After Charlottesville, Schools Named After Confederates Consider Changes
There are over 100 schools in America named after Confederate leaders. After last weekend's white supremacist rally in Charlottesville, students and administrators are calling for that to change.
Photo courtesy of Grauke/O via Flickr
On Saturday, America witnessed white supremacists descend on Charlottesville, Virginia to protest the scheduled removal of a statue of Confederate general Robert E. Lee.
In the days following the violence that erupted at Charlottesville—which the House Homeland Security Committee is set to discuss at an upcoming hearing as domestic terrorism— the movement to pull down Confederate statues and replace the Confederate names of schools has gained new momentum. Calls to rename schools and remove statues began increasing in 2015, following the murder of nine black people in Charleston, South Carolina at the hands of white supremacist shooter Dylann Roof.
On Tuesday—following President Trump's conference in which he said that there were "very fine people" among the white supremacists at Charlottesville—CNN anchor Don Lemon discussed the implications of attending a school named after Confederate leaders. "Can you imagine having to go to a school that has the name of your oppressor on it?" he said. "Imagine if you were a Jewish person in Germany and you had to go to Hitler High School."
On Wednesday, Oklahoma City Public Schools superintendent Aurora Lora held a press conference to discuss changing the names of four schools in her district named after Confederate army generals: Stand Watie, Lee, Jackson, and Wheeler Elementary.
"The actions going on in our nation are what have stirred conversations here, that's why we want to take this opportunity to consider possible changes," she said.
Lora also announced that she will be reaching out to communities in her district, as well as local historians, to see if there is interest in going forward with the name changes. "I'm not interested in forcing a name change on any community that does not feel it's necessary."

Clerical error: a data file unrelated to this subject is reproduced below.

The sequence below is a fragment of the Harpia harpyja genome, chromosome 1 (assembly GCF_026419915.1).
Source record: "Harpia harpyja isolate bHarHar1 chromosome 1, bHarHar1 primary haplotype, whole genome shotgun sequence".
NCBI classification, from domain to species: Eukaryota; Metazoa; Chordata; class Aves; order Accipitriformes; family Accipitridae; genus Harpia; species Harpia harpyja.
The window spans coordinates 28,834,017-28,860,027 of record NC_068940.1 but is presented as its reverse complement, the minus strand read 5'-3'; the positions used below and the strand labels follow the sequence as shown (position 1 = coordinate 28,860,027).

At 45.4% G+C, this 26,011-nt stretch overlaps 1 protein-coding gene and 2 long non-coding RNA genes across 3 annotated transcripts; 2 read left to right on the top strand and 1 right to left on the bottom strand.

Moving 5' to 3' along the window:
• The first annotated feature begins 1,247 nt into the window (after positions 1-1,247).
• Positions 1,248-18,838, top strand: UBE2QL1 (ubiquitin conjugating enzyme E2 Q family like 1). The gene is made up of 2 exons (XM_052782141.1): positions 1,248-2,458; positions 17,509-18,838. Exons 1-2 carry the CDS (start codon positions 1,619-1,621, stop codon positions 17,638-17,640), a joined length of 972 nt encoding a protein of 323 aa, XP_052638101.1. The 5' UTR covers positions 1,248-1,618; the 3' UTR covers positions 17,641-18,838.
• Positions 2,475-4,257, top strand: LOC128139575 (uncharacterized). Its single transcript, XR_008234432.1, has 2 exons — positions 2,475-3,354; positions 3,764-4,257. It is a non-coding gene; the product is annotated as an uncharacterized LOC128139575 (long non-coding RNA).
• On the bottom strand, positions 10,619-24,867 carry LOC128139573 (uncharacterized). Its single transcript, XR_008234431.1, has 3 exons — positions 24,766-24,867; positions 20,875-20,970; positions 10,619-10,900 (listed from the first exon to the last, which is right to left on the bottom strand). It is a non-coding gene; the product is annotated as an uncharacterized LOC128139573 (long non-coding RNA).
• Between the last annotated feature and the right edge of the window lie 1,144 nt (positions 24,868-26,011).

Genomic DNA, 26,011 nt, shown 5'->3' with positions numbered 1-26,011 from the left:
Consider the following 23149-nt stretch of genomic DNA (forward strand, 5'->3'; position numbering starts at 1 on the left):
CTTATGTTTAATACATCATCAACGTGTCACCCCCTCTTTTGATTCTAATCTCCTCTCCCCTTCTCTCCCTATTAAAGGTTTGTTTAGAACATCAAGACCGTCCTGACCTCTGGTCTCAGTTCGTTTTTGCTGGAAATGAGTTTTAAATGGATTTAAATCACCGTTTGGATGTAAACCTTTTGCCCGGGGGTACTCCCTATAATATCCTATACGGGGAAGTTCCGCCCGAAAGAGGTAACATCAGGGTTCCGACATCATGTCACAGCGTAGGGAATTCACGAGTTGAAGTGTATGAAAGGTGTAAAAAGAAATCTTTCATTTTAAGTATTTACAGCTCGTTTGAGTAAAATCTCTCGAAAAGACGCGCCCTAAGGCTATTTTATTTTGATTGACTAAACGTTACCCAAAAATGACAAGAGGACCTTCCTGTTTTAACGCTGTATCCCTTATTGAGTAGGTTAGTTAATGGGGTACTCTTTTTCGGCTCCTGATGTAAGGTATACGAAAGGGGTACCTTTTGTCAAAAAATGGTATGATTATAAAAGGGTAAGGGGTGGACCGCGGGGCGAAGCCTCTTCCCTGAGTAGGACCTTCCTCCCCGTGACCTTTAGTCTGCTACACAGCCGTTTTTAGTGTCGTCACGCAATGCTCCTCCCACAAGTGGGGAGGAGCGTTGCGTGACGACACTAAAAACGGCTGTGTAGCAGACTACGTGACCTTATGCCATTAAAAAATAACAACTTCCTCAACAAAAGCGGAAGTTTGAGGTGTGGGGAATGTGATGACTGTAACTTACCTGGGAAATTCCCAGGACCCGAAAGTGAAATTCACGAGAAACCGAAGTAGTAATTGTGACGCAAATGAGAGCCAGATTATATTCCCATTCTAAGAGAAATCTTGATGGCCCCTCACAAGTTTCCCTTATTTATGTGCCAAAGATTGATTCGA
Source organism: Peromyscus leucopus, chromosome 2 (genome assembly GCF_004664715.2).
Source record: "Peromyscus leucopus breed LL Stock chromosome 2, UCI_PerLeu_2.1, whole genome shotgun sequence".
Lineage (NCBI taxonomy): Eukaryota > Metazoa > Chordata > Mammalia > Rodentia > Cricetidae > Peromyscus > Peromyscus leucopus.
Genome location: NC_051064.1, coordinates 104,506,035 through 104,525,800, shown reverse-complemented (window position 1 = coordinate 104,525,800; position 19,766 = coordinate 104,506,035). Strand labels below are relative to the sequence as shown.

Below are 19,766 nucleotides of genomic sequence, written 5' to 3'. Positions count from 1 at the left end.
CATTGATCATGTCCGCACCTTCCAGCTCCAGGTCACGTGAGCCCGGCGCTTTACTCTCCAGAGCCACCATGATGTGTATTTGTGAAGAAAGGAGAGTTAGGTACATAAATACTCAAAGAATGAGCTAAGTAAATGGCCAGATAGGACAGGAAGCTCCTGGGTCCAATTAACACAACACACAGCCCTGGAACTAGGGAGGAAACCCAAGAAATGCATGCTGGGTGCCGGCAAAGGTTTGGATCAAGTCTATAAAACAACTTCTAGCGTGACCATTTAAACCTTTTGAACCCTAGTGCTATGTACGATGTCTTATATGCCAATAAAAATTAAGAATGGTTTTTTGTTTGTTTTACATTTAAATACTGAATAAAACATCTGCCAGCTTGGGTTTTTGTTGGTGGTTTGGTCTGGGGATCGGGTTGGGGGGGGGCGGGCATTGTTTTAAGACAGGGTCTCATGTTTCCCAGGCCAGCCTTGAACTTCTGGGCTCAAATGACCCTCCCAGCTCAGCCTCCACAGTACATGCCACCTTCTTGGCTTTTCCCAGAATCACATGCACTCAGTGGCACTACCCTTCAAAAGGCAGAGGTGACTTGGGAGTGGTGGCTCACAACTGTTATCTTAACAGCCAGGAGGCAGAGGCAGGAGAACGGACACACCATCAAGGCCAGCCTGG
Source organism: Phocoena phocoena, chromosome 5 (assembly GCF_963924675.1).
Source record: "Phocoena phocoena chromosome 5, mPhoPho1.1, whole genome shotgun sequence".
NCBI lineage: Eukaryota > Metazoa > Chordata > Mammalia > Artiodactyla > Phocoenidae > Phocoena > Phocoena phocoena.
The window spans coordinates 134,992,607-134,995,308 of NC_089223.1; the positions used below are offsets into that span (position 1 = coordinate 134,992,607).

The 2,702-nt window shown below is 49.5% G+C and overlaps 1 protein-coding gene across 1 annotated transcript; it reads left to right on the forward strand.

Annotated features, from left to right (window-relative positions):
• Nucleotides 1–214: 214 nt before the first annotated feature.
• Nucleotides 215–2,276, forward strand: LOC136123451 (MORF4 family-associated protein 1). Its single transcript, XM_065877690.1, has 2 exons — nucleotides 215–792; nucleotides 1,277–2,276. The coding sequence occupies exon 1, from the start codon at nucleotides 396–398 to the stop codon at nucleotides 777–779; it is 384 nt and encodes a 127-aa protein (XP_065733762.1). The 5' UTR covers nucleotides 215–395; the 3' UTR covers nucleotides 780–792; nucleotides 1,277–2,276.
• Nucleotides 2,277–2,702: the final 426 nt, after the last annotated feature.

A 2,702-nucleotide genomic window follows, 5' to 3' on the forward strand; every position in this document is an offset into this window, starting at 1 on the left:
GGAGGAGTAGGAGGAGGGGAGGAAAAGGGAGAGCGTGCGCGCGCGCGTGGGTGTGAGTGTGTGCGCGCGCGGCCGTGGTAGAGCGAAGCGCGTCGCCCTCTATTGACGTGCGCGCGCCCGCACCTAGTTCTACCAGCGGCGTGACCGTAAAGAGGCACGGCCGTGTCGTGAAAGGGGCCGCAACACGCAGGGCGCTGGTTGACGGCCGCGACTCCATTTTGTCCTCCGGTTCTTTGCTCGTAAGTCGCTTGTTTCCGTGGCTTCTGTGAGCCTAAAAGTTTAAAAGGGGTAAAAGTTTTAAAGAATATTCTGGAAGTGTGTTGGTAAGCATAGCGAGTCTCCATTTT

"The name was always looked down on and belittled as symbol for slavery or racism."
Other school leaders have spoken out about this issue including Miguel Solis, a member on the Board of Trustees of Dallas Independent School District—one of the largest school districts in the country. On Sunday he tweeted, "It's past time to change the name of all confederate schools in @dallasschools. Looking for leaders to join me in making the change."
Camilla Virola is a recent graduate of Lee High School (LHS) in Huntsville, Alabama and a young woman of color. On its website, LHS says it was named after Lee Highway, which used to run in front of the school's former location. The highway was, of course, named after Robert E. Lee, but the "School History" section of LHS's site does not mention the Confederate general. Virola says that she and her classmates were told in school that Robert E. Lee considered his position as a general in the Confederacy "more so of a job than him actually supporting what he was fighting for."
"At first I was very upset when I learned who exactly Robert E. Lee was," Virola says. "The majority of kids who attend my school are black so of course all of us were bothered and we had many class discussions about having the school name changed.
"But after a while it was just seen as a normal thing from living in the South and we left it alone."
Virola, who is preparing to start college at Alabama A&M University in the next few weeks, says she's no longer insulted by the school's name. "Maybe if it was a majority white school and the name was flaunted as something 'good' or something to be proud of then I would feel differently, but it wasn't," she says. "The name was always looked down on and belittled as symbol for slavery or racism."
Today, there are over 100 schools in America named after prominent figures in the Confederacy—many of which have a predominantly black student population. Depending on whether or not efforts to change these school names are successful, many of them will continue to receive their education at institutions named after figures like Robert E. Lee—a man who once said that "the blacks are immeasurably better off here than in Africa, morally, socially and physically," and that slavery is "a greater evil to the white man than to the black race."